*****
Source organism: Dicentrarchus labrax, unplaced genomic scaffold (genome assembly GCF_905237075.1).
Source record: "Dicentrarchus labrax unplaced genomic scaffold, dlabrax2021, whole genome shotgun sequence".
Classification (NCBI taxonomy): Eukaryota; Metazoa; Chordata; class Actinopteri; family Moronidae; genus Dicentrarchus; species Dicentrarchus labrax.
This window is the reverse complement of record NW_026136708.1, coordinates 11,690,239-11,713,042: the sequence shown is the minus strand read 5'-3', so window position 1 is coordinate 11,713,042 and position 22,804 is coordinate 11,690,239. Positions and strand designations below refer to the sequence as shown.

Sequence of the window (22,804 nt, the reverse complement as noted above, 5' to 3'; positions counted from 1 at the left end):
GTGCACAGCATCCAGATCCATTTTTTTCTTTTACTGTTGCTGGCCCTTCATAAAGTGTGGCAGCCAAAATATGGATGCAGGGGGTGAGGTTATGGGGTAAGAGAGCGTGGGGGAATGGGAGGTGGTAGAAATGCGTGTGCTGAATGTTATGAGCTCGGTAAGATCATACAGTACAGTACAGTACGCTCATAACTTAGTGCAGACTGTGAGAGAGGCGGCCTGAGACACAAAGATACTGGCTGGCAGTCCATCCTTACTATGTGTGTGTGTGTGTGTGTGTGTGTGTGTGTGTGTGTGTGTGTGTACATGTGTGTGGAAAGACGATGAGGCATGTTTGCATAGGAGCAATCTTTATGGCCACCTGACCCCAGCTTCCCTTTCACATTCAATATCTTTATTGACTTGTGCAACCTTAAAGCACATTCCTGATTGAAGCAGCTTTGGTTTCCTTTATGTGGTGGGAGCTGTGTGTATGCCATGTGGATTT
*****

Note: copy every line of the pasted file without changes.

Source organism: Dicentrarchus labrax, unplaced genomic scaffold (genome assembly GCF_905237075.1).
Source record: "Dicentrarchus labrax unplaced genomic scaffold, dlabrax2021, whole genome shotgun sequence".
Classification (NCBI taxonomy): Eukaryota; Metazoa; Chordata; class Actinopteri; family Moronidae; genus Dicentrarchus; species Dicentrarchus labrax.
This window is the reverse complement of record NW_026136708.1, coordinates 11,690,239-11,713,042: the sequence shown is the minus strand read 5'-3', so window position 1 is coordinate 11,713,042 and position 22,804 is coordinate 11,690,239. Positions and strand designations below refer to the sequence as shown.

Sequence of the window (22,804 nt, the reverse complement as noted above, 5' to 3'; positions counted from 1 at the left end):
GTGCACAGCATCCAGATCCATTTTTTTCTTTTACTGTTGCTGGCCCTTCATAAAGTGTGGCAGCCAAAATATGGATGCAGGGGGTGAGGTTATGGGGTAAGAGAGCGTGGGGGAATGGGAGGTGGTAGAAATGCGTGTGCTGAATGTTATGAGCTCGGTAAGATCATACAGTACAGTACAGTACGCTCATAACTTAGTGCAGACTGTGAGAGAGGCGGCCTGAGACACAAAGATACTGGCTGGCAGTCCATCCTTACTATGTGTGTGTGTGTGTGTGTGTGTGTGTGTGTGTGTGTGTGTGTGTACATGTGTGTGGAAAGACGATGAGGCATGTTTGCATAGGAGCAATCTTTATGGCCACCTGACCCCAGCTTCCCTTTCACATTCAATATCTTTATTGACTTGTGCAACCTTAAAGCACATTCCTGATTGAAGCAGCTTTGGTTTCCTTTATGTGGTGGGAGCTGTGTGTATGCCATGTGGATTT